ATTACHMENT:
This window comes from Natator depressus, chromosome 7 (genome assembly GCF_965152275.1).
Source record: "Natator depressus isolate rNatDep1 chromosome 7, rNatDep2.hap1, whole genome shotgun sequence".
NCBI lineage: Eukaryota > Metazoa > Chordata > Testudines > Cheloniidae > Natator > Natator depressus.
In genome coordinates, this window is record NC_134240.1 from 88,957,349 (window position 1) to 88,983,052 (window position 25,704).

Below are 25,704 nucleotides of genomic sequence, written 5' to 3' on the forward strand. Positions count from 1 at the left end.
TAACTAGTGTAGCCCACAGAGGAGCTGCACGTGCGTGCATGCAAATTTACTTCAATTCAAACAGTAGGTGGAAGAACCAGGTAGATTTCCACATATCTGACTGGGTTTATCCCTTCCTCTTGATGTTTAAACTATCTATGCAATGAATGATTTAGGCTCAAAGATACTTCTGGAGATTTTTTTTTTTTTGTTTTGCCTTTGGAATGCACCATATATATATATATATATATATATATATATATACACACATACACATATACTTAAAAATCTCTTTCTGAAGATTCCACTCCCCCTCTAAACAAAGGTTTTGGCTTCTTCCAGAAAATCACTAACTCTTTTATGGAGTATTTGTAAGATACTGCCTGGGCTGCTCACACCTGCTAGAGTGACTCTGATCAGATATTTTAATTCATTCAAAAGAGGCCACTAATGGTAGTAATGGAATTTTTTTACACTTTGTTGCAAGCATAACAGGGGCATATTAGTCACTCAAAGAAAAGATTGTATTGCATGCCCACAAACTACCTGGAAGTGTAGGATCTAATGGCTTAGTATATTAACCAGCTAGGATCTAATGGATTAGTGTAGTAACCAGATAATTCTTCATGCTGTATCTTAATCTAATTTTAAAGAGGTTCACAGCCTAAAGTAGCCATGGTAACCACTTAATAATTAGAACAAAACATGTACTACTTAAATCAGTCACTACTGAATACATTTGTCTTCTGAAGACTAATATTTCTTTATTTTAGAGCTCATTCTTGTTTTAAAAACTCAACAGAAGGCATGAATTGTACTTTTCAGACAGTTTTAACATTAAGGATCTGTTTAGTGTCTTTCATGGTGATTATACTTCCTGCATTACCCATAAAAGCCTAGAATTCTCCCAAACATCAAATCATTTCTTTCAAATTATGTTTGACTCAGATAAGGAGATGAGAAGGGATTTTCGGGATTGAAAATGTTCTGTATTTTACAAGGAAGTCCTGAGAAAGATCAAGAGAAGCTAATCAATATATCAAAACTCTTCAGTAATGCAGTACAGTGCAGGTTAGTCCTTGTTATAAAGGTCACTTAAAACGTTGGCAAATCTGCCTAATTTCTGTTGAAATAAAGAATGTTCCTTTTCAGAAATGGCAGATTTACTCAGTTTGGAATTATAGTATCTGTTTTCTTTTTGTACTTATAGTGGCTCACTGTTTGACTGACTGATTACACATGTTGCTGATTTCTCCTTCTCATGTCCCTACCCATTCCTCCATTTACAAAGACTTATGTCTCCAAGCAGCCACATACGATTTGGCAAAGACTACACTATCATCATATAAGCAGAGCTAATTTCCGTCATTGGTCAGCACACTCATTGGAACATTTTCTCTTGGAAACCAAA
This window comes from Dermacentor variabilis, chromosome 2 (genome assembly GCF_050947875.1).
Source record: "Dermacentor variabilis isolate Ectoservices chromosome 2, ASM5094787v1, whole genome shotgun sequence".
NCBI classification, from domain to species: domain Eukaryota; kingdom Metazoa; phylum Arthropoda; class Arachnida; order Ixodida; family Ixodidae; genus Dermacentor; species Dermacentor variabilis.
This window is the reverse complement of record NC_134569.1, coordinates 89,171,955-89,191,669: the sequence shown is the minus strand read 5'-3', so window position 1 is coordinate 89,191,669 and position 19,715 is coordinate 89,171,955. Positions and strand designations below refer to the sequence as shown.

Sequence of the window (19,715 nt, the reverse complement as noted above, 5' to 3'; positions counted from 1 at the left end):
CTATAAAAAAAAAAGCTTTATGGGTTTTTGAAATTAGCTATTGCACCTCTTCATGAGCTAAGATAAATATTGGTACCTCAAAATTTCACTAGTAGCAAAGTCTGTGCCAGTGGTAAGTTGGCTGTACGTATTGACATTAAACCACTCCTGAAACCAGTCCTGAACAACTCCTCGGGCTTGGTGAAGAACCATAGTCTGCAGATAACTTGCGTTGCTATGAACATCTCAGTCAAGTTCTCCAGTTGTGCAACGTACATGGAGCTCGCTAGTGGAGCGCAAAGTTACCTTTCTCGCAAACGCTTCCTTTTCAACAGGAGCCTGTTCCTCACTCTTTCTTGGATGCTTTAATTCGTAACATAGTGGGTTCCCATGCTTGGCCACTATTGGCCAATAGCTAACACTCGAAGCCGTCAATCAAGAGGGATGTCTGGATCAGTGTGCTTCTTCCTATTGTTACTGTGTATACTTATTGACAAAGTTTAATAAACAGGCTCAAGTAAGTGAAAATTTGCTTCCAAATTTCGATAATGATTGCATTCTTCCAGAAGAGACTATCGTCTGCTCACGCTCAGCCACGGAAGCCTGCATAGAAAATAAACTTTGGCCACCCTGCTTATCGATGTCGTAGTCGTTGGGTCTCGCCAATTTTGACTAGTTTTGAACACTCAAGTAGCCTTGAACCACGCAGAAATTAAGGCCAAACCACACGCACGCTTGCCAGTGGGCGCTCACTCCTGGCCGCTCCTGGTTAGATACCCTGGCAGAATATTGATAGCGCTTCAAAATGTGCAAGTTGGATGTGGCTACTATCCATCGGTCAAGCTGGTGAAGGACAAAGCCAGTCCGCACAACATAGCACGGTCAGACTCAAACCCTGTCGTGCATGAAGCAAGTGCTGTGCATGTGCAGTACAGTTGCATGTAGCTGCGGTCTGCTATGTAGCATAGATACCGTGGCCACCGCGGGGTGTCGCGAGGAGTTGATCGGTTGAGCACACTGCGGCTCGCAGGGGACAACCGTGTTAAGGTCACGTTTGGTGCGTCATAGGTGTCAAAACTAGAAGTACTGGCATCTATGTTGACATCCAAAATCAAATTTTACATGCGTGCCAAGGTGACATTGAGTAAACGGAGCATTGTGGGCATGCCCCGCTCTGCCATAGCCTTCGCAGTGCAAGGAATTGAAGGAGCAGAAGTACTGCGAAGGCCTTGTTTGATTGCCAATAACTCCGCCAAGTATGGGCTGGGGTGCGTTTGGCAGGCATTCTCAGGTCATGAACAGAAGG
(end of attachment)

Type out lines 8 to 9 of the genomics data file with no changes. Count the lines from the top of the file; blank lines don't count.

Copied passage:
Source record: "Dermacentor variabilis isolate Ectoservices chromosome 2, ASM5094787v1, whole genome shotgun sequence".
NCBI classification, from domain to species: domain Eukaryota; kingdom Metazoa; phylum Arthropoda; class Arachnida; order Ixodida; family Ixodidae; genus Dermacentor; species Dermacentor variabilis.